Those expecting the relatively strong second-quarter consumer spending to continue in the third quarter may wish to reconsider.
The BEA reports Personal Income in June was flat vs an Econoday consensus estimate of a 0.4% gain. Moreover, the BEA revised May lower, from 0.4% to +0.3%.
It’s hard to detect much life in any part of the personal income & outlays report. Income couldn’t muster a gain in June, coming in unchanged with May revised 1 tenth lower to a 0.3 percent gain. Consumer spending did make the plus column but with only a 0.1 percent gain though May gets a 1 tenth upgrade to 0.2 percent. Price data are flat, unchanged in the month with the core rate (less food and energy) up 0.1 percent for a second weak month in a row. Year-on-year, overall prices are up only 1.4 percent with the core little better at 1.5 percent.
The weakness in income, at least for June, isn’t due to weakness in wages & salaries which rose 0.4 percent following, however, only a 0.1 percent gain in May. Proprietor income fell in the month with interest income flat and rental income and transfer receipts up. The breakdown for spending shows a second straight 0.3 percent gain for the largest component which is services but 0.4 percent declines for both durable and non-durable goods.
What little spending did appear in June may have come from savings, at least slightly, as the savings rate fell 1 tenth to a thin 3.8 percent rate. There are plenty of jobs in the economy but wage growth is sub par and with it both consumer spending and inflation are flat. These results do not point to much consumer momentum going into the third quarter.
Income, Outlays, Inflation
Consumers like falling prices but the Fed sure doesn’t. Expect to hear more “transitory” comments from Janet Yellen.
The third quarter is not exactly getting off on the right foot. Today’s construction spending report was also very anemic. For details, please see Construction Spending in June Collapses: Negative Second Quarter GDP Revisions Coming Up?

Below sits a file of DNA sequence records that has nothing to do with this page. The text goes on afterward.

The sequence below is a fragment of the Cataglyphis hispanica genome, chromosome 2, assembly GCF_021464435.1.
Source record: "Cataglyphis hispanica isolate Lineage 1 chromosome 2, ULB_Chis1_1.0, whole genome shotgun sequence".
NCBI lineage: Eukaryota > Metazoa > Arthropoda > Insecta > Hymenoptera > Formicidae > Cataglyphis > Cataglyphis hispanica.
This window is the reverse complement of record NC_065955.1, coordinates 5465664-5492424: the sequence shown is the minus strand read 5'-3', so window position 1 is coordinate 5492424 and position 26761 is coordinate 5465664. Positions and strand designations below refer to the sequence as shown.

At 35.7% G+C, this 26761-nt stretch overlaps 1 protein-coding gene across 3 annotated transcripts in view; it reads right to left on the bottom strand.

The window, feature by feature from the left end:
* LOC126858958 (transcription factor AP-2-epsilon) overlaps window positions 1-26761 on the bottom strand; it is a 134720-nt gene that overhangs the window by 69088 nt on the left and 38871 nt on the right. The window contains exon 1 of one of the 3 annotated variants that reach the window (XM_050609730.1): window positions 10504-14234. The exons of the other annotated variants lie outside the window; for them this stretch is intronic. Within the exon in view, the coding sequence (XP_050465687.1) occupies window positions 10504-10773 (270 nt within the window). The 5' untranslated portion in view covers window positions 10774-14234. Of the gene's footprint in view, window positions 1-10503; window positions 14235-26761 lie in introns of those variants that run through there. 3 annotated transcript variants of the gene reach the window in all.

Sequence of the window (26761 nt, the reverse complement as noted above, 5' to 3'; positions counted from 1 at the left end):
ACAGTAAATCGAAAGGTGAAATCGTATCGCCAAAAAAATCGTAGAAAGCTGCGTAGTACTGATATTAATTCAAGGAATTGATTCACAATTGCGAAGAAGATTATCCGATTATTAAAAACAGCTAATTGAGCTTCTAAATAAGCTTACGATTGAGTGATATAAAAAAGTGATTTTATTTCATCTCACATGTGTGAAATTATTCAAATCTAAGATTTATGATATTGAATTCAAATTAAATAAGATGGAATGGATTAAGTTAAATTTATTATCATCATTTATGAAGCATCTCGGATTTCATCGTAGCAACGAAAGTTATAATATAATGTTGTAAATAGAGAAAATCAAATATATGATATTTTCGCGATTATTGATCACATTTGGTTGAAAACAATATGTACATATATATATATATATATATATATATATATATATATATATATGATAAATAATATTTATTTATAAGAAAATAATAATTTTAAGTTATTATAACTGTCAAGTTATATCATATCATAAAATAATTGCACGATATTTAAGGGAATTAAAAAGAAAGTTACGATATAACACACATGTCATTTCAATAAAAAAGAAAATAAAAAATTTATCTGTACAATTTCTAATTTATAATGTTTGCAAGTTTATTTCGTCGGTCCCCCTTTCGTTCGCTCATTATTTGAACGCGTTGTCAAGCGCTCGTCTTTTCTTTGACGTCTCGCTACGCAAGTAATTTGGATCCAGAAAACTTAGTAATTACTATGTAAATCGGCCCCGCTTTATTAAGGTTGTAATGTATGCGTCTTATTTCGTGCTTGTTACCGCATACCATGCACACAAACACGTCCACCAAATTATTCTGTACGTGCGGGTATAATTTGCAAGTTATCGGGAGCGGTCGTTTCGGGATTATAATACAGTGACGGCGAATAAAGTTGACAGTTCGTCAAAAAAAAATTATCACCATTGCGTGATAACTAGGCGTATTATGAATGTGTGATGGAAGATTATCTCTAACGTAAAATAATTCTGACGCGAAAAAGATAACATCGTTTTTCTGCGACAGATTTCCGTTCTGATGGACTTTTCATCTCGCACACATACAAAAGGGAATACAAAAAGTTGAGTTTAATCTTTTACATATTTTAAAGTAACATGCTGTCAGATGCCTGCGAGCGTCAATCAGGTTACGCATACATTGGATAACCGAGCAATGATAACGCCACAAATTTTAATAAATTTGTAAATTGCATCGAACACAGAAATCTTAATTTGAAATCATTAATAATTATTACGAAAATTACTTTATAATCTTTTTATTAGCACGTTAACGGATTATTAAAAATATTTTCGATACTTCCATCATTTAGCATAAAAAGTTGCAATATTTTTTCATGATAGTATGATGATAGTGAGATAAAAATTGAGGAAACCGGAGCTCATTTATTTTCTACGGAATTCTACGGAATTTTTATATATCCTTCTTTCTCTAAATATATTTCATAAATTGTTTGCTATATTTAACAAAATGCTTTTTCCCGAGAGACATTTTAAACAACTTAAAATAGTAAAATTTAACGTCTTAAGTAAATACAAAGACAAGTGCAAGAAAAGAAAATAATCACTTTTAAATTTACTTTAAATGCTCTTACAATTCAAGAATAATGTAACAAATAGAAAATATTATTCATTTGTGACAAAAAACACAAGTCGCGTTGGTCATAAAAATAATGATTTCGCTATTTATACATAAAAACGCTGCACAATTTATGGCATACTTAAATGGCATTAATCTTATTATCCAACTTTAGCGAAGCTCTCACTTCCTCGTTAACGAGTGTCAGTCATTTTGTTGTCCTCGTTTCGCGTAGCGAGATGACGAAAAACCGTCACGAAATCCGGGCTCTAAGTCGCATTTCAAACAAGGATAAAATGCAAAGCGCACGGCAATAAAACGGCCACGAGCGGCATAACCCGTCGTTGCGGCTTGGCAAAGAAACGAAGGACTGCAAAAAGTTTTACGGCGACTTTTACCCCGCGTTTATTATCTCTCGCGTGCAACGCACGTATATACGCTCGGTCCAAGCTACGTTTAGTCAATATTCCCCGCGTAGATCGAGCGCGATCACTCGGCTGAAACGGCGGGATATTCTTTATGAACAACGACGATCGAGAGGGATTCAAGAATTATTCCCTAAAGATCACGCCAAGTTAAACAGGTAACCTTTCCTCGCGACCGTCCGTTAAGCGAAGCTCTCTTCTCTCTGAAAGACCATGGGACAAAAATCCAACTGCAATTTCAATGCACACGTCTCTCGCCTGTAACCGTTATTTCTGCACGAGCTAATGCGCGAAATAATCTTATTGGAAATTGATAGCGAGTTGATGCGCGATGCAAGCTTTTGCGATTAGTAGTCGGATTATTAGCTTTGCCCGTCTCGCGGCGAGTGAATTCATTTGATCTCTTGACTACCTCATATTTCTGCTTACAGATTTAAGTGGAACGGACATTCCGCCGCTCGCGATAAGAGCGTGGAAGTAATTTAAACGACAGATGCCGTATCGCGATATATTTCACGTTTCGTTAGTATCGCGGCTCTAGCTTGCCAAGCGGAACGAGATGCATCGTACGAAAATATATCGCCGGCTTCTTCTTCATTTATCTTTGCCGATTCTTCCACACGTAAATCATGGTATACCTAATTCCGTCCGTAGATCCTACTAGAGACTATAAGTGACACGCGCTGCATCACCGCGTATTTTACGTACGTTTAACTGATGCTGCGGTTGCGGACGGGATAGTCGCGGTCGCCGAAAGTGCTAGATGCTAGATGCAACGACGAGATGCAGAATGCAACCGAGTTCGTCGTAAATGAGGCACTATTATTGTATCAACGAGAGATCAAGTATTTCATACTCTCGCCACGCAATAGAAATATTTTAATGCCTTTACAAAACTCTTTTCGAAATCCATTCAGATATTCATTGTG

We are starting to get strong hints already that the GDP bounce in the second quarter will be short lived.
Mike “Mish” Shedlock
Tony Bennett said:
“The weakness in income, at least for June, isn’t due to weakness in wages & salaries which rose 0.4 percent following, however, only a 0.1 percent gain in May”
Bloomberg embarrassing itself … as usual. Do the twenty somethings who do these write ups … or their editors … bother to scratch below the surface …. or even aware that you can?
Though technically right. Another failure to take into account revisions.
Prior report Wages and Salaries. Numbers are SAAR
March … $8.3338 trillion
April … $8.3773 trillion
May … $8.3839 trillion
March … $8.2536 trillion
April … $8.3006 trillion
May … $8.3128 trillion
June … $8.3437 trillion
Go to Table 1 line 3
Tony Bennett said:
Consensus on July new vehicle sales … 16.8 million SAAR
Actual … 16.69 million SAAR
GM took a beating. Total sales -15.4% year over year. Dealer inventory still very high at 104 days.
2018 models about to hit showrooms …
Ron J said:
“GM took a beating. Total sales -15.4% year over year.”
As Bernanke would say, don’t worry, it’s confined to subprime.
Jarhead John said:
Focus on Dr. Greenspan instead of doctored GDP numbers compadres…Today he warns: The debt market is in a bubble and interest rates could rise sharply…I seem to
recall a similar sentiment by the Maestro about a”frothy” housing bubble just before it collapsed…
As a bond holder, (UST zero-coupons, lots of them) if it were anyone BUT Greenspan making that call, I might be somewhat worried.
His pathetic track record as a private economic forecaster was what got (forced) him into the government sector.
Jarhead John said:
LOL…Even a broken clock is right twice a day….Time literally will tell… 🙂
I seem to recall a similar sentiment by the Maestro about a frothy housing bubble just before it collapsed
Reblogged this on World4Justice : NOW! Lobby Forum..
Proprietor income down sharply. The big corporations are bearing down. Their spike in profits, besides the weaker dollar, comes from squeezing not only their workers, but their suppliers and contractors. It certainly does not come from volume growth which is anaemic.